You can see the ad and the video from the Montgomery County Tea Party event from which the quote was taken at the link above. Note first that Hegar doesn’t actually deny saying what Collier accuses him of saying. He just says it’s not as bad as Collier makes it out to be. When he says he supports “adequately funding our school system”, he doesn’t say what he thinks “adequate” means. Remember, the state’s argument in the school finance lawsuit is that the current level of funding, which is still billions less than it was before 2011, is perfectly (and constitutionally) adequate. Glenn Hegar isn’t going to argue with that. Funny how these guys will proudly say something to one audience, then try to obfuscate what they actually said when it’s presented to a wider audience, isn’t it? The more Hegar complains, the more you know Collier is hitting the mark.

Great moments in false equivalence

The headline reads Money from disputed tax bills flowing to candidates for top tax chief, and then the story tells us that more than 99% of that money is going to one of those candidates.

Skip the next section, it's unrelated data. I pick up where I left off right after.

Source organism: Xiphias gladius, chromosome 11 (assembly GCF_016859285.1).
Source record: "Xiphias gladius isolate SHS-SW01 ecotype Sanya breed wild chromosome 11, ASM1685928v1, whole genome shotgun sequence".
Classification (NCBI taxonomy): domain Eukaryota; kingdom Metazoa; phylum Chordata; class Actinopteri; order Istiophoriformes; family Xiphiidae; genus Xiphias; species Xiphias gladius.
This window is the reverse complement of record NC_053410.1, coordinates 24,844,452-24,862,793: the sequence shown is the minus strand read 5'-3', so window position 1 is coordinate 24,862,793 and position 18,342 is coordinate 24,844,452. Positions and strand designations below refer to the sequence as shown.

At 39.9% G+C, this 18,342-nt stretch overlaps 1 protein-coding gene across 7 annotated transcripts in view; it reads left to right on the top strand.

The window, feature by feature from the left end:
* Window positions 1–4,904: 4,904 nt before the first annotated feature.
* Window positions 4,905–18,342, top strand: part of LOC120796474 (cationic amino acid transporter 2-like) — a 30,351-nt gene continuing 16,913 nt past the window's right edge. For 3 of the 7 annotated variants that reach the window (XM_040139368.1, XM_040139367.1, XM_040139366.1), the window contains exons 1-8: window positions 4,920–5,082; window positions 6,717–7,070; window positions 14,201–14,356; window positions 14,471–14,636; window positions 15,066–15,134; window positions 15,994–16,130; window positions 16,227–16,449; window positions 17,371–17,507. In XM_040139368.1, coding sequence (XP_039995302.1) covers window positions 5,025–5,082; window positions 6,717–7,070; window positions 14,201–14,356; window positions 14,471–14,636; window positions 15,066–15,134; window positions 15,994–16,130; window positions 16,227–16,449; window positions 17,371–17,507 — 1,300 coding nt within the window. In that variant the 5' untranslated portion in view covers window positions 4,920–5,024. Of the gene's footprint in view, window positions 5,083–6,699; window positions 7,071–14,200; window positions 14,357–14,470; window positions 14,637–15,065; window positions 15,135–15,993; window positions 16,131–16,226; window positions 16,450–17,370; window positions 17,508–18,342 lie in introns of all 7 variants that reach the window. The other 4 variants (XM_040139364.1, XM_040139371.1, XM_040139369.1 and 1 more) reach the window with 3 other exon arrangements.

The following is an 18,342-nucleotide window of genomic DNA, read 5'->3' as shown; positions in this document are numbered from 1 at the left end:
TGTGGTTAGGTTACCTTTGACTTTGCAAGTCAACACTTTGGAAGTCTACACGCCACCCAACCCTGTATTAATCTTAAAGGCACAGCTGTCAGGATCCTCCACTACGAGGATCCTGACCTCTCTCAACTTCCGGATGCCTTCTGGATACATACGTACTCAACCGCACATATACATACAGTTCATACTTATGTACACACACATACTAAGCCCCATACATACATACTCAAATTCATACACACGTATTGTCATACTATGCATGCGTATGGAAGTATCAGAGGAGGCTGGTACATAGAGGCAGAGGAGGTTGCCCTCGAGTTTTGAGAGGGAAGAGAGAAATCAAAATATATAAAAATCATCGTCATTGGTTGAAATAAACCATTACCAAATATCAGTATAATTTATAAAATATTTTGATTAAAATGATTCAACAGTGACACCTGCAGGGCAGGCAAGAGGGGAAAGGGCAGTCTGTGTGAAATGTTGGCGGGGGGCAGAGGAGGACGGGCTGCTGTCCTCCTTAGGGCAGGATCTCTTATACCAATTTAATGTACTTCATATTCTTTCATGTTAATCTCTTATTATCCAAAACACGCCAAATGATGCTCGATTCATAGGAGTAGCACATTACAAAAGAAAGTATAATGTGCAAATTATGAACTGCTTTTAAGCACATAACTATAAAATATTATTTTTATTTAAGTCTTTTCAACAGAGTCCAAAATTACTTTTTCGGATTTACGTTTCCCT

BagOfMoney

Business entities and taxpayers are pumping thousands of dollars into the campaign coffers of candidates who, if elected state comptroller, would receive their tax-bill complaints.

The Texas Comptroller’s Office is charged with collecting state tax revenue and implementing state tax law. And even though the state auditor sought a ban on business contributions to comptroller candidates nine years ago, the Texas Legislature did not act and the practice prevails.

In this election cycle, businesses and lawyers with clients before the comptroller’s office have thrown more than $200,000 into the campaigns of two candidates seeking to replace Susan Combs: Republican state Sen. Glenn Hegar of Katy and Houston-area accountant Mike Collier, a Democrat.

Public watchdog groups see a potential conflict of interest.

“As long as we’re going to have comptrollers running on partisan political tickets, it’s almost impossible to filter out which contributions might not have an interest in the comptroller’s office,” said Craig McDonald, head of Texans for Public Justice.